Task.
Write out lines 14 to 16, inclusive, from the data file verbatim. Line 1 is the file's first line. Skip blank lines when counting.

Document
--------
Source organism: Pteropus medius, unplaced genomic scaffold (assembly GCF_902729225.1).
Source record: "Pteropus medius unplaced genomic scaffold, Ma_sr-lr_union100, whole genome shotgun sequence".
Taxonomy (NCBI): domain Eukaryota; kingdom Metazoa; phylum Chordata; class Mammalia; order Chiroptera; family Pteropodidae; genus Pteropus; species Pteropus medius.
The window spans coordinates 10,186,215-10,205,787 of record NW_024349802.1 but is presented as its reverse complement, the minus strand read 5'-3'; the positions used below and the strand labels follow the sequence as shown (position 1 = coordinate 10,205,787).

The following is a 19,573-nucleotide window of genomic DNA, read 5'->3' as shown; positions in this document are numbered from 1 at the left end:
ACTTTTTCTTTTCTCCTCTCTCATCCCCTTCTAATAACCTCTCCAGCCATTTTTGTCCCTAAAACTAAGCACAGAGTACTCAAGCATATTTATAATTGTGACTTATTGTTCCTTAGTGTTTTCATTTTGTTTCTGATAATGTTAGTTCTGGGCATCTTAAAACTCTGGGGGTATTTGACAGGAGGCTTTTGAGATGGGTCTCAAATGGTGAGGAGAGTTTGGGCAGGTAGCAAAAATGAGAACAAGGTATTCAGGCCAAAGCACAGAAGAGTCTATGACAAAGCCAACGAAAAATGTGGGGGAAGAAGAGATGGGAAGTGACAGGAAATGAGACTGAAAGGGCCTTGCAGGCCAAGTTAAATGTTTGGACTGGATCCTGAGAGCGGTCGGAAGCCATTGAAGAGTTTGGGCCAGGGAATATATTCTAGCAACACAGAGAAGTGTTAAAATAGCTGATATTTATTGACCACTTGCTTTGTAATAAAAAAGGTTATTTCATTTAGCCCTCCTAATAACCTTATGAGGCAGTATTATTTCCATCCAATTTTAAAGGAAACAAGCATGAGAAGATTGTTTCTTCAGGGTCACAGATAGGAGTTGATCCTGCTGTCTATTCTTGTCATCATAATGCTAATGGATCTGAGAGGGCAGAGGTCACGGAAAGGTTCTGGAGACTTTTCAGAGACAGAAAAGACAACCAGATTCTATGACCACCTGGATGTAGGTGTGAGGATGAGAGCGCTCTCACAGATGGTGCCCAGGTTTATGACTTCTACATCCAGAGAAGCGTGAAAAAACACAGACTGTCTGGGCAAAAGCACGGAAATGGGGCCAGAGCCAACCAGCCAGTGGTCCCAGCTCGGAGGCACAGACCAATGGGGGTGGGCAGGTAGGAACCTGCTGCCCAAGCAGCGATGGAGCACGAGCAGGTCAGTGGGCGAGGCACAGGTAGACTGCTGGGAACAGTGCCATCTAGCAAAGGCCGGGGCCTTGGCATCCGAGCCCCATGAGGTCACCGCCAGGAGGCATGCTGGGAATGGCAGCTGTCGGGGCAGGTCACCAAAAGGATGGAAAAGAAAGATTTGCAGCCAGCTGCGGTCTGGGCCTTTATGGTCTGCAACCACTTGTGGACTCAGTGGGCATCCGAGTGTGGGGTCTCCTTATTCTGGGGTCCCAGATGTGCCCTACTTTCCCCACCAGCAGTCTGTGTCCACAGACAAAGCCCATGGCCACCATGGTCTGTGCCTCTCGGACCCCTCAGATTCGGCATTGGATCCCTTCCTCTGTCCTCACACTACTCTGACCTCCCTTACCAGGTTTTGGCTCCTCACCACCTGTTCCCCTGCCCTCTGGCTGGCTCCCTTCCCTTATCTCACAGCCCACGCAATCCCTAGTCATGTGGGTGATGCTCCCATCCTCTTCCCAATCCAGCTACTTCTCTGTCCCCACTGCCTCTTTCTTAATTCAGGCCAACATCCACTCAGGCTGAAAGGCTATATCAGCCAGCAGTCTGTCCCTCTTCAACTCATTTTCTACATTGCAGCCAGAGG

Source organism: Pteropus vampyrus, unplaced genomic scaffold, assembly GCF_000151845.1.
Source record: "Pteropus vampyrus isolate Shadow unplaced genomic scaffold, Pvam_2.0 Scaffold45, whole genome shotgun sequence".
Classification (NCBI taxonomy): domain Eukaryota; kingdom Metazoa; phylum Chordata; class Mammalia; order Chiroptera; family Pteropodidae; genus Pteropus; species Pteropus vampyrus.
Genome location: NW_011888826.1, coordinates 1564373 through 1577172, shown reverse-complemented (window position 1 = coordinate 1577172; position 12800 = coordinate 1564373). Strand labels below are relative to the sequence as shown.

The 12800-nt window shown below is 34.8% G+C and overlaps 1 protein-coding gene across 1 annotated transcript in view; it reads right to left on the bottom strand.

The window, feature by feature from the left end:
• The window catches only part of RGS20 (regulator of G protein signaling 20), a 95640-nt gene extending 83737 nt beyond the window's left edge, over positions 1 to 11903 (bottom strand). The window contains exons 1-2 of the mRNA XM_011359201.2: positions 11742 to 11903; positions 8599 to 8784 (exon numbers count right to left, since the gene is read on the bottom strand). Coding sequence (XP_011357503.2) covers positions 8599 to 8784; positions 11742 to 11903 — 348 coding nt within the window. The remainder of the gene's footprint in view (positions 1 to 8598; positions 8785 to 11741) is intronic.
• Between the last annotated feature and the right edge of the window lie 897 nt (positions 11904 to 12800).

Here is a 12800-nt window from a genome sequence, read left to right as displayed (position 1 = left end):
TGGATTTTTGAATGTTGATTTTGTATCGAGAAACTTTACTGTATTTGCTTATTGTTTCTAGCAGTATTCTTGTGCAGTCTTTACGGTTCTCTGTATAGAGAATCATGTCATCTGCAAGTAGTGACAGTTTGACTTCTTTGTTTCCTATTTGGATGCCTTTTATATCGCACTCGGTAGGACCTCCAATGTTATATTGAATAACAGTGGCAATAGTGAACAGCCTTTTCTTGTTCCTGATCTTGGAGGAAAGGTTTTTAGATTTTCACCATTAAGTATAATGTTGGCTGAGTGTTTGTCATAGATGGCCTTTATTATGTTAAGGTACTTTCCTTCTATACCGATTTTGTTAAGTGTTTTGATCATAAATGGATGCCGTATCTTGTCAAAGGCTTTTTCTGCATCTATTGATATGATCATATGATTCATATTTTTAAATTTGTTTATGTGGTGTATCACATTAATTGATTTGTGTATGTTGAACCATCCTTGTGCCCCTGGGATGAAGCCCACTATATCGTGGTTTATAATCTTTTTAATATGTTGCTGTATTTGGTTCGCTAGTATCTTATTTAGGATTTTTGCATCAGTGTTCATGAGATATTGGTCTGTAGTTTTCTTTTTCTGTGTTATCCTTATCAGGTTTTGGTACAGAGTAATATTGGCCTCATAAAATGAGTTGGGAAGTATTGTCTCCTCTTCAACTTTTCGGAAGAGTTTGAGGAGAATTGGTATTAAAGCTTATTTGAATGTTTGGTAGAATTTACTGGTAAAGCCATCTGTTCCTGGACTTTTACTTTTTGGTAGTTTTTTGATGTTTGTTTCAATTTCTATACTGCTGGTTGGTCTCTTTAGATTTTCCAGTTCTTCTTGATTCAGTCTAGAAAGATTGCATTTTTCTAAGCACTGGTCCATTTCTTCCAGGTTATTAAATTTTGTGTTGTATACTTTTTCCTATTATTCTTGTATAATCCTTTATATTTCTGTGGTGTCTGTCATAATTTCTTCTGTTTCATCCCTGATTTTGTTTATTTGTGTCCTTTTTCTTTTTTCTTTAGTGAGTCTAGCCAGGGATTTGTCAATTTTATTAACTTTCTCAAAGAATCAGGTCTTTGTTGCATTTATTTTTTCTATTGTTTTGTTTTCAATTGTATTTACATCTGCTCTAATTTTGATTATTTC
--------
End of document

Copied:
• Between the last annotated feature and the right edge of the window lie 897 nt (positions 11904 to 12800).

Here is a 12800-nt window from a genome sequence, read left to right as displayed (position 1 = left end):
TGGATTTTTGAATGTTGATTTTGTATCGAGAAACTTTACTGTATTTGCTTATTGTTTCTAGCAGTATTCTTGTGCAGTCTTTACGGTTCTCTGTATAGAGAATCATGTCATCTGCAAGTAGTGACAGTTTGACTTCTTTGTTTCCTATTTGGATGCCTTTTATATCGCACTCGGTAGGACCTCCAATGTTATATTGAATAACAGTGGCAATAGTGAACAGCCTTTTCTTGTTCCTGATCTTGGAGGAAAGGTTTTTAGATTTTCACCATTAAGTATAATGTTGGCTGAGTGTTTGTCATAGATGGCCTTTATTATGTTAAGGTACTTTCCTTCTATACCGATTTTGTTAAGTGTTTTGATCATAAATGGATGCCGTATCTTGTCAAAGGCTTTTTCTGCATCTATTGATATGATCATATGATTCATATTTTTAAATTTGTTTATGTGGTGTATCACATTAATTGATTTGTGTATGTTGAACCATCCTTGTGCCCCTGGGATGAAGCCCACTATATCGTGGTTTATAATCTTTTTAATATGTTGCTGTATTTGGTTCGCTAGTATCTTATTTAGGATTTTTGCATCAGTGTTCATGAGATATTGGTCTGTAGTTTTCTTTTTCTGTGTTATCCTTATCAGGTTTTGGTACAGAGTAATATTGGCCTCATAAAATGAGTTGGGAAGTATTGTCTCCTCTTCAACTTTTCGGAAGAGTTTGAGGAGAATTGGTATTAAAGCTTATTTGAATGTTTGGTAGAATTTACTGGTAAAGCCATCTGTTCCTGGACTTTTACTTTTTGGTAGTTTTTTGATGTTTGTTTCAATTTCTATACTGCTGGTTGGTCTCTTTAGATTTTCCAGTTCTTCTTGATTCAGTCTAGAAAGATTGCATTTTTCTAAGCACTGGTCCATTTCTTCCAGGTTATTAAATTTTGTGTTGTATACTTTTTCCTATTATTCTTGTATAATCCTTTATATTTCTGTGGTGTCTGTCATAATTTCTTCTGTTTCATCCCTGATTTTGTTTATTTGTGTCCTTTTTCTTTTTTCTTTAGTGAGTCTAGCCAGGGATTTGTCAATTTTATTAACTTTCTCAAAGAATCAGGTCTTTGTTGCATTTATTTTTTCTATTGTTTTGTTTTCAATTGTATTTACATCTGCTCTAATTTTGATTATTTC